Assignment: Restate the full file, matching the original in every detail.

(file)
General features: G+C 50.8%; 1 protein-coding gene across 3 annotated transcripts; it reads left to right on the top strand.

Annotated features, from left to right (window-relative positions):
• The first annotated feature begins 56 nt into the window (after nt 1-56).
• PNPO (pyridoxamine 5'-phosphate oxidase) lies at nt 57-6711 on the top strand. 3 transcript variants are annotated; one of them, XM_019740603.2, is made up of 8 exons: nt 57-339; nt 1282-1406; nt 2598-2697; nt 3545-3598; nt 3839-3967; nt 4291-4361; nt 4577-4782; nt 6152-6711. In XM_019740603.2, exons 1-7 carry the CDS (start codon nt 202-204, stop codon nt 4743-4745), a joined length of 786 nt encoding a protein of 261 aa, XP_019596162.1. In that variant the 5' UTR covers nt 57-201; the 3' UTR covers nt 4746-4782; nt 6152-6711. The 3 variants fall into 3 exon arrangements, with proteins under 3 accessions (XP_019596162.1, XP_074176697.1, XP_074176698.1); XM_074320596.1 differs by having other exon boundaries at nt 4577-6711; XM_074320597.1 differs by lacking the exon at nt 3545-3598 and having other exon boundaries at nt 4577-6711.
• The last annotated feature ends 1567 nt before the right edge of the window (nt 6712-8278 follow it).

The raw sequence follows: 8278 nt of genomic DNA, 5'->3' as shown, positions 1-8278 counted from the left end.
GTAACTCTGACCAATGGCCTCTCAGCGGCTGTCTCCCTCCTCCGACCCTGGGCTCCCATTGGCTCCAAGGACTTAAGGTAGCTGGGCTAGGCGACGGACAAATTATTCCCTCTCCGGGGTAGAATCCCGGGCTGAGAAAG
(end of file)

General features: G+C 50.8%; 1 protein-coding gene across 3 annotated transcripts; it reads left to right on the top strand.

Annotated features, from left to right (window-relative positions):
• The first annotated feature begins 56 nt into the window (after nt 1-56).
• PNPO (pyridoxamine 5'-phosphate oxidase) lies at nt 57-6711 on the top strand. 3 transcript variants are annotated; one of them, XM_019740603.2, is made up of 8 exons: nt 57-339; nt 1282-1406; nt 2598-2697; nt 3545-3598; nt 3839-3967; nt 4291-4361; nt 4577-4782; nt 6152-6711. In XM_019740603.2, exons 1-7 carry the CDS (start codon nt 202-204, stop codon nt 4743-4745), a joined length of 786 nt encoding a protein of 261 aa, XP_019596162.1. In that variant the 5' UTR covers nt 57-201; the 3' UTR covers nt 4746-4782; nt 6152-6711. The 3 variants fall into 3 exon arrangements, with proteins under 3 accessions (XP_019596162.1, XP_074176697.1, XP_074176698.1); XM_074320596.1 differs by having other exon boundaries at nt 4577-6711; XM_074320597.1 differs by lacking the exon at nt 3545-3598 and having other exon boundaries at nt 4577-6711.
• The last annotated feature ends 1567 nt before the right edge of the window (nt 6712-8278 follow it).

The raw sequence follows: 8278 nt of genomic DNA, 5'->3' as shown, positions 1-8278 counted from the left end.
GTAACTCTGACCAATGGCCTCTCAGCGGCTGTCTCCCTCCTCCGACCCTGGGCTCCCATTGGCTCCAAGGACTTAAGGTAGCTGGGCTAGGCGACGGACAAATTATTCCCTCTCCGGGGTAGAATCCCGGGCTGAGAAAG